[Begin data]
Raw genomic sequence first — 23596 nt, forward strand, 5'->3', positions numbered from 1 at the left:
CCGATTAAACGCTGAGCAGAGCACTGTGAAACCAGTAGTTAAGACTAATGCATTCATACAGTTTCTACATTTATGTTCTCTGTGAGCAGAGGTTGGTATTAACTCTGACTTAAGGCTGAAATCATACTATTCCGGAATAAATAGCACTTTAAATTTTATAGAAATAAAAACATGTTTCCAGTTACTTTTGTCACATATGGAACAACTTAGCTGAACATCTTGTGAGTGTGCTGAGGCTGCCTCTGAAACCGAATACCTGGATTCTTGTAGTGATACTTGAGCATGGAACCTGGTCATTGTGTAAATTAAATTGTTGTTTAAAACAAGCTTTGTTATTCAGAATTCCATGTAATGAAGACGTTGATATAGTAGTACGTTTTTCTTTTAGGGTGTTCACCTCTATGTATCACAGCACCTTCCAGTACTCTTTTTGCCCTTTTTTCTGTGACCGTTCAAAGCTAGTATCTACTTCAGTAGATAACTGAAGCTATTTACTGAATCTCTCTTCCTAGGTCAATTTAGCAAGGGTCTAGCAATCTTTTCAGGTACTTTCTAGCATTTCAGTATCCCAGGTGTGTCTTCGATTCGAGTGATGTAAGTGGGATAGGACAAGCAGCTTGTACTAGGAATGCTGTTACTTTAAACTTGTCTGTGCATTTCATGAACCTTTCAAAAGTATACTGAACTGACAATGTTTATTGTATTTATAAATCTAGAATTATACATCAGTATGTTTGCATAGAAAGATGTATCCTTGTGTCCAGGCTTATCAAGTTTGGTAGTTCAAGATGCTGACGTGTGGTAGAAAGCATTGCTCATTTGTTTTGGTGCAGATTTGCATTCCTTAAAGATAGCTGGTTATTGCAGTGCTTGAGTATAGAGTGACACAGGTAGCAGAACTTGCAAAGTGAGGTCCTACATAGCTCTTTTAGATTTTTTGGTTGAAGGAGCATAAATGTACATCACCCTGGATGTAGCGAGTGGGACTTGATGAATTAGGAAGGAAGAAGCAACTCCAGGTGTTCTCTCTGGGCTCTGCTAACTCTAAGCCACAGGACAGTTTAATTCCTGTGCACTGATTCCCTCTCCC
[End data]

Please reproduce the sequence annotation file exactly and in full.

Raw genomic sequence first — 23596 nt, forward strand, 5'->3', positions numbered from 1 at the left:
CCGATTAAACGCTGAGCAGAGCACTGTGAAACCAGTAGTTAAGACTAATGCATTCATACAGTTTCTACATTTATGTTCTCTGTGAGCAGAGGTTGGTATTAACTCTGACTTAAGGCTGAAATCATACTATTCCGGAATAAATAGCACTTTAAATTTTATAGAAATAAAAACATGTTTCCAGTTACTTTTGTCACATATGGAACAACTTAGCTGAACATCTTGTGAGTGTGCTGAGGCTGCCTCTGAAACCGAATACCTGGATTCTTGTAGTGATACTTGAGCATGGAACCTGGTCATTGTGTAAATTAAATTGTTGTTTAAAACAAGCTTTGTTATTCAGAATTCCATGTAATGAAGACGTTGATATAGTAGTACGTTTTTCTTTTAGGGTGTTCACCTCTATGTATCACAGCACCTTCCAGTACTCTTTTTGCCCTTTTTTCTGTGACCGTTCAAAGCTAGTATCTACTTCAGTAGATAACTGAAGCTATTTACTGAATCTCTCTTCCTAGGTCAATTTAGCAAGGGTCTAGCAATCTTTTCAGGTACTTTCTAGCATTTCAGTATCCCAGGTGTGTCTTCGATTCGAGTGATGTAAGTGGGATAGGACAAGCAGCTTGTACTAGGAATGCTGTTACTTTAAACTTGTCTGTGCATTTCATGAACCTTTCAAAAGTATACTGAACTGACAATGTTTATTGTATTTATAAATCTAGAATTATACATCAGTATGTTTGCATAGAAAGATGTATCCTTGTGTCCAGGCTTATCAAGTTTGGTAGTTCAAGATGCTGACGTGTGGTAGAAAGCATTGCTCATTTGTTTTGGTGCAGATTTGCATTCCTTAAAGATAGCTGGTTATTGCAGTGCTTGAGTATAGAGTGACACAGGTAGCAGAACTTGCAAAGTGAGGTCCTACATAGCTCTTTTAGATTTTTTGGTTGAAGGAGCATAAATGTACATCACCCTGGATGTAGCGAGTGGGACTTGATGAATTAGGAAGGAAGAAGCAACTCCAGGTGTTCTCTCTGGGCTCTGCTAACTCTAAGCCACAGGACAGTTTAATTCCTGTGCACTGATTCCCTCTCCC